You plumbing system is designed to prevent anything from the sewer from coming back up the pipes and into your house. This includes sewer gases, which are actually vented through the house and out into the air. On occasion, however, a portion of this venting system can fail, causing horrible smells to come up through your drain and into your home. If you notice terrible smells coming from your drain, it is likely caused by a venting failure. This could be because of a vent valve becoming stuck, or even the exhaust pipe becoming blocked by something. Either way, if you notice bad smells coming out of your drain, you should call a plumber as soon as possible.

If you think you may have a drain problem, call Rentmeister Total Home Service. Our plumbers serve all of Salt Lake City.

Join Us at the Standard Examiner Home and Garden Show

March 6th, 2015

Rentmeister home show boothJoin us March 13-15, 2015 at the Standard Examiner Home & Garden Show at the Golden Spike Event Center in Ogden. Stop by Booth #71 to find out about our current specials, the latest water heater regulation changes and what this means for you, or for more information on how we can help make your home as efficient and comfortable as possible. We look forward to seeing you there!

Event Hours:

Friday & Saturday – 10AM-9PM

Sunday – 10AM-6PM


Admission Coupon Small Blue

What are Pinhole Leaks?

February 27th, 2015

When we see plumbing leaks on the news, in movies, or in TV shows, the effect is often dramatic. Water shoots out of the ground, through exposed pipes, or up through the sink faucet, flooding the area quickly. But in real life, leaks are often much smaller, which can often carry even worse consequences. If a leak is noticeable, you can shut off the water and schedule service right away. However, if a tiny pinhole leak affects your plumbing, you may not notice it until it has already damaged multiple parts of your property.

Detecting Pinhole Leaks

Prevent and detect pinhole leaks in your home by scheduling regular plumbing maintenance in Farmington, UT with the technicians at Rentmeister Total Home Service. We will thoroughly inspect your entire plumbing system, so you can find out about such issues before they lead to big trouble.

Pinhole leaking describes a phenomenon in which copper pipes, which are normally resistant to corrosion, begin to corrode. In fact, scientists have no solid explanation for why this occurs. It can happen without warning, even in areas where the pipes are not particularly old. Luckily, it’s rather rare, but sometimes it can affect an entire community, and experts are still unsure of what contaminants or elements in the chemistry of the water supply cause the pipes to react in that way.

The Consequences

Pinhole leaks are sometimes worse than burst pipes because you may not notice their presence for an extended period of time. Pinhole leaks may cause a drop in the water pressure, but this pressure reduction may not always be so obvious. Water can slowly leak out onto foundational beams, floorboards, walls, and ceilings until the damage is past repair. You may need to renovate an entire room just to alleviate the damages caused by a tiny leak.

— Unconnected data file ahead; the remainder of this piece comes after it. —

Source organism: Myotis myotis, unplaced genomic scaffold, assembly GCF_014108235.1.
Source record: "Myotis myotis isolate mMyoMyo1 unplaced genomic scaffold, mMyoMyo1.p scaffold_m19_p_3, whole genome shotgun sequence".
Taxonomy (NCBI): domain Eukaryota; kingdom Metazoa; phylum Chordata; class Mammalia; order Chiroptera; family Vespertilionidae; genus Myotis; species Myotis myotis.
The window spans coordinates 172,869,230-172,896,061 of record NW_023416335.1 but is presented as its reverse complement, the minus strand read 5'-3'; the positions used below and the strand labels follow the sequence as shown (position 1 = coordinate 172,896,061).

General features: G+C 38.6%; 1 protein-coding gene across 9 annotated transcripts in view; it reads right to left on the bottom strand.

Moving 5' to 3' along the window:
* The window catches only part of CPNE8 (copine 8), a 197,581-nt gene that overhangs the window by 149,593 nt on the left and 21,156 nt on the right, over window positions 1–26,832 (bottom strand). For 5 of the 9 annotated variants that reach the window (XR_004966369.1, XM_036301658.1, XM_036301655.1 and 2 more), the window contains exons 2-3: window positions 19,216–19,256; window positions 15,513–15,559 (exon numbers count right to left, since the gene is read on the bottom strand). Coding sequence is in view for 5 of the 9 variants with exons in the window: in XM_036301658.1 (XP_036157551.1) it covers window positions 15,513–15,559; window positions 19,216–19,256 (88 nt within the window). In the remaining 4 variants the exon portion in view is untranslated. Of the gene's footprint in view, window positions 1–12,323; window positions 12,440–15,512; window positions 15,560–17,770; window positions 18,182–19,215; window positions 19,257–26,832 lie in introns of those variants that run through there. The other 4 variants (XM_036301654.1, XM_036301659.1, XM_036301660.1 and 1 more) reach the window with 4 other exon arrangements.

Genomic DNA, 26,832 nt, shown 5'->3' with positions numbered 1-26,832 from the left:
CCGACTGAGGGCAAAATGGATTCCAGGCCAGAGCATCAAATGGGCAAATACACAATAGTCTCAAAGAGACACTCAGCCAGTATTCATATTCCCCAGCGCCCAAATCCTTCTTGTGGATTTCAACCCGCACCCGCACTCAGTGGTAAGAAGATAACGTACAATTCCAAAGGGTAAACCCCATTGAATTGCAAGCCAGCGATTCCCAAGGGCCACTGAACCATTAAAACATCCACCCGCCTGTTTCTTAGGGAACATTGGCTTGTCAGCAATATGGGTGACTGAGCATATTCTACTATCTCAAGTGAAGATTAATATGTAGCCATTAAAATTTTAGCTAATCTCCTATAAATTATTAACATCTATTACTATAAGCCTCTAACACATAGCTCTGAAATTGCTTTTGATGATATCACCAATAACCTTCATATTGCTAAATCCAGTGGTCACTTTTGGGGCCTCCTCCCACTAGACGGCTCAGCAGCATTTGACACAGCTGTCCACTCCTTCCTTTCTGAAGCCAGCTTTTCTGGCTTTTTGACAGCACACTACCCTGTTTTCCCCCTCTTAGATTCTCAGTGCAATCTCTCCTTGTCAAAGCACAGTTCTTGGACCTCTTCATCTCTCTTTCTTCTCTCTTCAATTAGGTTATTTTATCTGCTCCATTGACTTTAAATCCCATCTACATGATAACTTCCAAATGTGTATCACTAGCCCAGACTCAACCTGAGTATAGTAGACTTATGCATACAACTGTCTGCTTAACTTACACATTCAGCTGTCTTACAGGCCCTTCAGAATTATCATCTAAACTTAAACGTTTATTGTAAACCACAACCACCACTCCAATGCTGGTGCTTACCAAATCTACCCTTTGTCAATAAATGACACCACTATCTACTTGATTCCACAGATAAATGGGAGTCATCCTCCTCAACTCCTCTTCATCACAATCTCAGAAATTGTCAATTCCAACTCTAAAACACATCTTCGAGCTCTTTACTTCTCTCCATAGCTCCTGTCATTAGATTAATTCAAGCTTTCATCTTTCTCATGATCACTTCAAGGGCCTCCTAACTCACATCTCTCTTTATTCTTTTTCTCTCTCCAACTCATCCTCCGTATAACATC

You can find out whether pinhole leaking is a potential problem on your property with regular inspections. A plumbing maintenance visit includes a thorough inspection as well as a tuneup of some of your most important plumbing equipment.

Call on the experts at Rentmeister Total Home Service at the first sign of leaking or to schedule complete plumbing maintenance in Farmington, UT.

Why You Should Have Your Air Conditioner Cleaned Annually

February 20th, 2015

Air conditioners, like all home heating and cooling systems, occasionally develop a need for repair. Everyone knows that this is more or less unavoidable. However, that knowledge has led a lot of people to simply ignore air conditioner maintenance until something starts obviously affecting the system in a negative way. If you want your air conditioner to last as long as possible, this is a really bad habit to get into. Air conditioners should actually be cleaned and inspected at least once a year, regardless of whether or not it actually has any obvious problems.

Let’s take a look at why you should have your air conditioner cleaned annually.

Dust can be a Serious Problem

It may sound silly, but dust can pose a serious problem for your air conditioning system. Specifically, it can interfere with the condenser coil that your air conditioner uses to remove heat from your home. Your air conditioner operates by evaporating refrigerant in a coil located in the inside unit. The refrigerant gas draws heat out of the air and into itself, cooling the home. Then, the refrigerant gas travels to the outside unit and is converted back into liquid. This vents the heat outside the home.

However, a dirty condenser coil is unable to release the heat from the refrigerant gas as effectively. This causes a significant drop in your air conditioner’s cooling ability, and traps heat inside the system. Needless to say, this isn’t good for the health of your air conditioner at all. Annual cleaning ensures that your condenser coil operates at peak efficiency.

Early Detection

Having your air conditioner cleaned at least once a year also allows your HVAC technician to examine the system for developing problems. Any developing issues that are found can be solved long before they reach full strength and cause problems for the rest of the system. This is much better for the health of your system than waiting for a problem to occur before calling for a professional.

If you haven’t had your air conditioner cleaned in a while, call Rentmeister Total Home Service. We provide air conditioning services throughout Salt Lake City.